out that the Pentagon has yet to collect repayment from KBR.
The Bush Pentagon failing to go after
a former Dick Cheney company? What a
surprise. The Obama administration
better get on the case here.
And that $100 million is actually
chump change compared to this:
The Pentagon's top auditor just said
-- maybe they are getting on the case now -- the top Pentagon auditor just said
that KBR is connected to a majority of the $13 billion in Iraq and Afghanistan
costs that are currently "questioned" or "unsupported."
Talking about unsupported payments,
next get a load of this:
Despite KBR's shoddy electrical work
in Iraq causing soldiers to be electrocuted, Democratic Senator Byron Dorgan
revealed that KBR was actually paid
over $83 million in bonuses for its Iraq electrical work.
And yes, much of it was paid after
the faulty nature of KBR's electrical work came to light.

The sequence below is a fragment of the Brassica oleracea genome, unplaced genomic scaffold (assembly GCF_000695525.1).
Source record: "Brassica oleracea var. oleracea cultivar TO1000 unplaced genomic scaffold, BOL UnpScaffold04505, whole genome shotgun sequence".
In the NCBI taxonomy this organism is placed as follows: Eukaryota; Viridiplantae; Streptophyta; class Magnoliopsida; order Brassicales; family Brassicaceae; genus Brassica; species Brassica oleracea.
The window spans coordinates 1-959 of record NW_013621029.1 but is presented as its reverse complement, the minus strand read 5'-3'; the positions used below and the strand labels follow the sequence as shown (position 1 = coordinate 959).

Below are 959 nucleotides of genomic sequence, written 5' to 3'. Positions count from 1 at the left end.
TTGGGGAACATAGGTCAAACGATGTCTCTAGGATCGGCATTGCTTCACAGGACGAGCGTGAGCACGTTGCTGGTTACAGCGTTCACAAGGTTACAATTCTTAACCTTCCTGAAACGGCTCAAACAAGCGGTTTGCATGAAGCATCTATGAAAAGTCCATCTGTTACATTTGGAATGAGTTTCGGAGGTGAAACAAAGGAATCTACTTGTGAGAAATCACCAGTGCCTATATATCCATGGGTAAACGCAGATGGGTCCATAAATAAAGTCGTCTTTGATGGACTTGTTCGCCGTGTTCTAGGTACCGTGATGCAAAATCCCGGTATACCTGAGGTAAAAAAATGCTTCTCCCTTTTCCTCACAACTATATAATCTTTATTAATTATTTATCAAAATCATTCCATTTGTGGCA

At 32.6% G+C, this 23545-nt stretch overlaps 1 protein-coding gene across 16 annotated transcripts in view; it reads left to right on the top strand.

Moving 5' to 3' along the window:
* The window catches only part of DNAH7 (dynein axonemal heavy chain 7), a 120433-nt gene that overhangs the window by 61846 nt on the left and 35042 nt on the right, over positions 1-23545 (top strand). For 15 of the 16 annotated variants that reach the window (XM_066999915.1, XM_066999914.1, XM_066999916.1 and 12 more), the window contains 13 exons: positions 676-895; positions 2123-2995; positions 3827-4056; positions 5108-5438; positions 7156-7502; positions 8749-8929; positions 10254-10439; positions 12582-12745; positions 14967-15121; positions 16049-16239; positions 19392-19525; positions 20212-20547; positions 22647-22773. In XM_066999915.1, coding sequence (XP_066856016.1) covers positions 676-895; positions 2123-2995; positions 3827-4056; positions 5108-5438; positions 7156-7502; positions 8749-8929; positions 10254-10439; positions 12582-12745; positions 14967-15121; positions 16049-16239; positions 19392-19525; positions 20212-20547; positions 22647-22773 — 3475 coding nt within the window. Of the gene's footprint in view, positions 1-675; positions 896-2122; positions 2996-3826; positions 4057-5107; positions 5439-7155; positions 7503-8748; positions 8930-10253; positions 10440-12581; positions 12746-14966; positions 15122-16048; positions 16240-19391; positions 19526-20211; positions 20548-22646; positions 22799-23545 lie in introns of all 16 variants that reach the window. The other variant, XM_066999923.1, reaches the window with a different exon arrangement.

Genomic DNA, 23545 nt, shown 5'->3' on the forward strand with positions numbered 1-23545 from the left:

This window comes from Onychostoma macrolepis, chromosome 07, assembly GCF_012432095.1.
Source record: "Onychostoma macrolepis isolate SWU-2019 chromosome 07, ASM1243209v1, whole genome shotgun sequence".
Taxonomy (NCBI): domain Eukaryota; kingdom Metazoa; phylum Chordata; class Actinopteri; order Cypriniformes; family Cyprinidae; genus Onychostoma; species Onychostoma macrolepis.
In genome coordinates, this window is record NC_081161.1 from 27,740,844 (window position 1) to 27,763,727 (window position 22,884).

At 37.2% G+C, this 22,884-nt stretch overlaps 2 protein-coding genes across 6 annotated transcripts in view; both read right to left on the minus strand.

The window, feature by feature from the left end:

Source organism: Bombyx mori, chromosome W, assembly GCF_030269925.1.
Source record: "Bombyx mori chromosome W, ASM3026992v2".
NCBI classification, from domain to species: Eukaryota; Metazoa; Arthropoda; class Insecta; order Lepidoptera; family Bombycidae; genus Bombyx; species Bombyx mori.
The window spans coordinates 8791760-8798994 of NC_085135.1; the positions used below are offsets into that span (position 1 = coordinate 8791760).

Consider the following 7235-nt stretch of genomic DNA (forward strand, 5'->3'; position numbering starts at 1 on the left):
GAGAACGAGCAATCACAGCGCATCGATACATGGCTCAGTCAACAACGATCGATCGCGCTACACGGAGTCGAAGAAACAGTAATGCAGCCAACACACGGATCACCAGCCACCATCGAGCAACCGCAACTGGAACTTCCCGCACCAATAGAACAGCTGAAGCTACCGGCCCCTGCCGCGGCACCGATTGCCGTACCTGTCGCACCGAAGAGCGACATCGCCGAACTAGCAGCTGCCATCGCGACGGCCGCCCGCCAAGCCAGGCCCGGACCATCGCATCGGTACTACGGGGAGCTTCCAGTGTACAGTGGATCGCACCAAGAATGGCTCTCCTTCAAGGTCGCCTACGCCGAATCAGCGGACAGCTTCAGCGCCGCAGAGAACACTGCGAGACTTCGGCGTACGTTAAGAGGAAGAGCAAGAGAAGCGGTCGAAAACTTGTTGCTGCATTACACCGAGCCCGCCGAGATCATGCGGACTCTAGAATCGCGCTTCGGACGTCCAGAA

The Obama Department of Defense wrote
to Sen. Dorgan and said no new bonuses will be paid until all the investigations
into KBR's electrical work are complete.
Moving from KBR's looting the
treasury, to that faulty electrical work itself, in podcast 148 I told you that one-third
of the 90,000 structures being inspected had faulty wiring.
Well, it's much worse than that.
Jim Childs, a master electrician heading the Pentagon's investigation,
just testified that 90% of
the wiring KBR did was bad and those structures not safe.
So it's 70,000 danger zones KBR has created.
Could Al Qaeda ask for more?
You may be wondering, what does KBR
have to say for itself?
William P. Utt is the chairman of KBR.
He gave an interview
to the Associated Press.
Listen to what he said, bottom line:
We don't think the wiring
that we installed was potentially dangerous.
We don't think the wiring